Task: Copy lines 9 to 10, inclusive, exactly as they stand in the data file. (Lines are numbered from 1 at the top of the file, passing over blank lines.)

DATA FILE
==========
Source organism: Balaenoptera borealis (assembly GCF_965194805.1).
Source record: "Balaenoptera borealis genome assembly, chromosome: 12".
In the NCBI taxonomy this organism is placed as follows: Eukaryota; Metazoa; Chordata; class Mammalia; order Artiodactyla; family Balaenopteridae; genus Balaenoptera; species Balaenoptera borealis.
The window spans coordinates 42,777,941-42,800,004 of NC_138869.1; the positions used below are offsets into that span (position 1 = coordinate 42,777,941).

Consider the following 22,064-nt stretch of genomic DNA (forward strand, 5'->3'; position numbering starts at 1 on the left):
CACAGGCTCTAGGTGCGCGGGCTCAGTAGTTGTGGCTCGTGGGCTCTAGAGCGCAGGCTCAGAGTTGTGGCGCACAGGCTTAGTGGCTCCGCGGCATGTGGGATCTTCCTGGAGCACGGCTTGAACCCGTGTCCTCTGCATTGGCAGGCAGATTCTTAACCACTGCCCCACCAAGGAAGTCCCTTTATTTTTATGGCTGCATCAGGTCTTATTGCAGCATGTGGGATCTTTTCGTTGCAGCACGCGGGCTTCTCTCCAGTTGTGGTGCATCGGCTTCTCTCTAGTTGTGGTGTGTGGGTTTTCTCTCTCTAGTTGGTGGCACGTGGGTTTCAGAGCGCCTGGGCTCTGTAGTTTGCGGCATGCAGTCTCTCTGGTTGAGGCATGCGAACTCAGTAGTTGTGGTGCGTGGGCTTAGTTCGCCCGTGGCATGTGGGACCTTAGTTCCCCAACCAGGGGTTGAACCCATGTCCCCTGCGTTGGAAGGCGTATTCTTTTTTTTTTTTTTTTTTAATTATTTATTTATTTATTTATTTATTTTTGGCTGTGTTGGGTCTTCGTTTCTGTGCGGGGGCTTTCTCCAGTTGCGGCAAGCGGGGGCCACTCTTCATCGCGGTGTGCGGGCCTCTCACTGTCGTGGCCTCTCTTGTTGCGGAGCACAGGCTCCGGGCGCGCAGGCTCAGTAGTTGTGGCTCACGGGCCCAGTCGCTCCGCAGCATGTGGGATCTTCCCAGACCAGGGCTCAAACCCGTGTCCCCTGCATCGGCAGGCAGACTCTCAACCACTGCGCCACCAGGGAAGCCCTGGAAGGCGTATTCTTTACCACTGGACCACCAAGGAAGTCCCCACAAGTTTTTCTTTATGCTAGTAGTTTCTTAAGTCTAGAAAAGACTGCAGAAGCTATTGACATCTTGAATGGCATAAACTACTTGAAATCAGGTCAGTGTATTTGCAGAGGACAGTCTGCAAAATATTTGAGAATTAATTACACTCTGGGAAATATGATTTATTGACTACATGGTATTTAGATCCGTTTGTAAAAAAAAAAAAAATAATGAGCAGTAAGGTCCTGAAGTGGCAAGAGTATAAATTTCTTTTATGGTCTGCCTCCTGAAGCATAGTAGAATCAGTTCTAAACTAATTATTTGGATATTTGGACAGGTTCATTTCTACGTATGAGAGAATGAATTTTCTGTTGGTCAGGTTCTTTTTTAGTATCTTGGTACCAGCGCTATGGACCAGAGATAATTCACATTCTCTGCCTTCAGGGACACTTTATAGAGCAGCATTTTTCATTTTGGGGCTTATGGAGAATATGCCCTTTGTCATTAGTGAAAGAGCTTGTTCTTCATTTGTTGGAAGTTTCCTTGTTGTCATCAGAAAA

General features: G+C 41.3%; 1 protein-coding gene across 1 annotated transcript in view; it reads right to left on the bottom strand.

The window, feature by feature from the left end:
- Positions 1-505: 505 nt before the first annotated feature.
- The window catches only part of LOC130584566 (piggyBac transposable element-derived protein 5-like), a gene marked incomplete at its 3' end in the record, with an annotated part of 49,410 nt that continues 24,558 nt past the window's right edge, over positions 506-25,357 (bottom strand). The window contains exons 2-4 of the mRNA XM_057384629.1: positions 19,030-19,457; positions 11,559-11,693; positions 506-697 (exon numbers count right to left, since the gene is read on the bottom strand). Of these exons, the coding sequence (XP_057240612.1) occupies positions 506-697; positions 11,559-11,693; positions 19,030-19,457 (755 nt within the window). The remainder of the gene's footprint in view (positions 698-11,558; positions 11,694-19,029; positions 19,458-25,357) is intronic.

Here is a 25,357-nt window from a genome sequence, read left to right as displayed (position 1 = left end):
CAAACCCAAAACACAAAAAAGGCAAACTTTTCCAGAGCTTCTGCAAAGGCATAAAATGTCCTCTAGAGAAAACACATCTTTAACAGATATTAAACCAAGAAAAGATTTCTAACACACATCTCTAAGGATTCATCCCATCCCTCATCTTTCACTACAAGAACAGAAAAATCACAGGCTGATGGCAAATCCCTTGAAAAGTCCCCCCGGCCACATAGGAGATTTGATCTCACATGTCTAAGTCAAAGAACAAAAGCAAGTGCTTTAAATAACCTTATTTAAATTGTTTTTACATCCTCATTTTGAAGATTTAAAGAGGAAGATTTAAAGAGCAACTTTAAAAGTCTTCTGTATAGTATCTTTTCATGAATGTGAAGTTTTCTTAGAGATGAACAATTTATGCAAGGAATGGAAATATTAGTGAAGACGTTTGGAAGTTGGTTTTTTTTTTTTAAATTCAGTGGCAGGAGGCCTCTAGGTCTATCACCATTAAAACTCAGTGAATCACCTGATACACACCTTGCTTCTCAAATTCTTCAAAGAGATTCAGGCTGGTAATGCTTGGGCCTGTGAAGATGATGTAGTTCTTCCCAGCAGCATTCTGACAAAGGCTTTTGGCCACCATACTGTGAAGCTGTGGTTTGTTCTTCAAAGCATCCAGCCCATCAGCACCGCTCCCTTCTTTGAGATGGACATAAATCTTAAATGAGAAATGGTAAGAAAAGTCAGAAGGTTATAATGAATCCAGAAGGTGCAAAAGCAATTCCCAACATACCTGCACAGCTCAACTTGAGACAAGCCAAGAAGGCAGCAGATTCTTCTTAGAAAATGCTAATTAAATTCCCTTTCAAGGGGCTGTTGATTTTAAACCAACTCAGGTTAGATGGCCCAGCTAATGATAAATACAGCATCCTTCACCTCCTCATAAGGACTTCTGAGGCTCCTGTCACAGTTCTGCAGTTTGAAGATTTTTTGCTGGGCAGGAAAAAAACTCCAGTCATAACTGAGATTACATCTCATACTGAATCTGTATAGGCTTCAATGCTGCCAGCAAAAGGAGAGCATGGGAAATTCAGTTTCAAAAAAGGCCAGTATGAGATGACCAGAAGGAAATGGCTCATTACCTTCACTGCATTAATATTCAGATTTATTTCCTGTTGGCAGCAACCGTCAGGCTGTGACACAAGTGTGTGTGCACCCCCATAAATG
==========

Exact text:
- Positions 1-505: 505 nt before the first annotated feature.
- The window catches only part of LOC130584566 (piggyBac transposable element-derived protein 5-like), a gene marked incomplete at its 3' end in the record, with an annotated part of 49,410 nt that continues 24,558 nt past the window's right edge, over positions 506-25,357 (bottom strand). The window contains exons 2-4 of the mRNA XM_057384629.1: positions 19,030-19,457; positions 11,559-11,693; positions 506-697 (exon numbers count right to left, since the gene is read on the bottom strand). Of these exons, the coding sequence (XP_057240612.1) occupies positions 506-697; positions 11,559-11,693; positions 19,030-19,457 (755 nt within the window). The remainder of the gene's footprint in view (positions 698-11,558; positions 11,694-19,029; positions 19,458-25,357) is intronic.